It’s been another hectic season for Mister Boomer, so much so that he was not able to research another Christmas-themed post. In its absence, please enjoy this classic Mister B posting from days of yore:
The saying goes that in comedy, timing is everything. The same sentiment can be said for decorating the house and tree for Christmas. In our current environment, when one holiday often overlaps another before the former has a chance to play its final act, the Christmas season encroaches on Thanksgiving — and even Halloween — earlier every year. There were reports by friends of Mister Boomer, as well as in his own experience, that aisles of decorations and artificial trees appeared in retail stores the first week of October this year. That was hardly the case in the boomer years; every holiday had its set time, with little variation.
When it came to the Christmas season, the official start was the day after Thanksgiving for merchants, but not necessarily for individual families. Some stores had their decorations up and Christmas merchandise out on Black Friday, as if by magic — one day there was none, the next, everything. For most, though, the process was gradual, beginning on Black Friday and picking up steam the following week.
In Mister Boomer’s estimation, exactly when the decorations were retrieved from storage, and the tree purchased and decorated, varied widely from family to family. In a large part, it was determined by how the calendar stacked up for the number of weekends before Christmas, the work schedule of the head of the household and family traditions. One thing was certain: the vast majority of households did not decorate their houses or trees until the calendar flipped over to December. There were some families who did not decorate their tree until Christmas Eve.
Of course, there were always those gung-ho-ho-hoers, who saw the Thanksgiving weekend as the perfect time to complete their displays, indoors and out. Yet in Mister B’s neighborhood and family, this was not the case. For Mister Boomer, this meant shopping for a tree with his father around the first or second week in December. In Mister Boomer’s neck of the woods, this coincidentally could coincide with the first measurable snowfall. The family tradition was to have the tree lit around two weeks before Christmas.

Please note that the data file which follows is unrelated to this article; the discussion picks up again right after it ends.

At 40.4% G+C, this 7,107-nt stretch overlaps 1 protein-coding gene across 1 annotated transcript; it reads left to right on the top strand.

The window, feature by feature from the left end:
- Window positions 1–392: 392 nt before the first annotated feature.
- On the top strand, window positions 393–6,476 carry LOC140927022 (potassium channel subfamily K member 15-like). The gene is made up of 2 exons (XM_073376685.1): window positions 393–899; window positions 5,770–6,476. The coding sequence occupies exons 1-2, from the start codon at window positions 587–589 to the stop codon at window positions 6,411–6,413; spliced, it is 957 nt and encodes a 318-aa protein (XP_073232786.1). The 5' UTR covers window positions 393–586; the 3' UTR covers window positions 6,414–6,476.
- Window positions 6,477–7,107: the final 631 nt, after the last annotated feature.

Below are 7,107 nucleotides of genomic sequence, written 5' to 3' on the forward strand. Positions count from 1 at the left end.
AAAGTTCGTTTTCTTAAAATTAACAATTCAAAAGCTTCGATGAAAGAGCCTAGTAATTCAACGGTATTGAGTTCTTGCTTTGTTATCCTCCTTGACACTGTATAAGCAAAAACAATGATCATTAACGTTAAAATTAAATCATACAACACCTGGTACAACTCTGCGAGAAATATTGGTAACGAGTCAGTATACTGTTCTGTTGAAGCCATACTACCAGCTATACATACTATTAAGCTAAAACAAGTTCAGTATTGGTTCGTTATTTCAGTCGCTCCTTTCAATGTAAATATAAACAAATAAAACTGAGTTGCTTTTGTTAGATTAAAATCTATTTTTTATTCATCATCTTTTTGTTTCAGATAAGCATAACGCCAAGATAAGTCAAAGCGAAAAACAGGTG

The process was a total family affair, beginning with searching for a tree. As a general rule, his father preferred the Scotch Pine variety for its long needles and conical shape. Sometimes the whole family shopped for the tree (it was always a real tree, never artificial in Mister B’s family), other times, it was Mister Boomer and Brother Boomer who accompanied their father on the search. When a tree was purchased and brought home on the roof of the car, it would be moved to the backyard, where Mister B’s father would trim the trunk with his saw, then bring it to the basement and place it into a bucket of water. This allowed the tree to slowly acclimate to the indoors, and have a nice long drink to fluff out its branches. More often than not, the tree purchase occurred on a Friday night or Saturday, so the next day was available for decorating.
The next day, living room furniture was moved away from the corner nearest the picture window. Mister Boomer and Brother Boomer retrieved the tree stand and skirt from the basement storage and set it up in the traditional location. Then Mister B’s father would carry the tree upstairs and secure it in the stand. At the same time, Mister B and his brother hauled out the boxes of lights, ornaments and garland and plopped them in the living room.
Decorating the tree began with the lights being tested before placing them. Any tangled strands were dealt with, and burned out bulbs were replaced, before the stringing could begin. Stringing the lights was the job of Mister Boomer’s father. When the lights were in place, the rest of the family grabbed ornaments, many of which were family heirlooms, attached hooks to the ornament tops, and hung them on the branches. Every year there would be heated discussions about what size ornament should be placed at what position on the tree. As the youngest and smallest, Mister B’s sister had control of hanging ornaments on the lowest branches. There were other considerations in ornament placement, the biggest being an attempt at keeping them away from what the dog could reach. The family pet was a mid-sized animal, and didn’t care one way or the other about ornaments; rather, the dog was more interested in crawling beneath the tree and laying on the skirt. In the process, if an ornament interfered with that goal, it may not necessarily remain attached to a branch.
In most years, tree decorating was a two or even three day task. The final day was when tinsel was applied. In Mister Boomer’s family, that meant placing one strand at a time on select branches. The icicle application on their tree would be restrained and in moderation.
The only other annual decorating Mister Boomer’s family did in the house was the front door, which was the domain of Mister B’s mother. On the outside, the door might be covered with aluminum foil with thick red ribbon applied. Sporting a big bow, it looked like a giant gift box. After a few years, Mister B’s mom took to crafting a wreath out of plastic dry cleaning bags, a trend in the 1960s. Inside, the front door would often be the location for taping up the Christmas cards that arrived.
The process complete, the Christmas season in Mister B’s home was underway.
How about you., boomers? When did your family decorate the tree? Were you a family that decorated the outside of the house as well?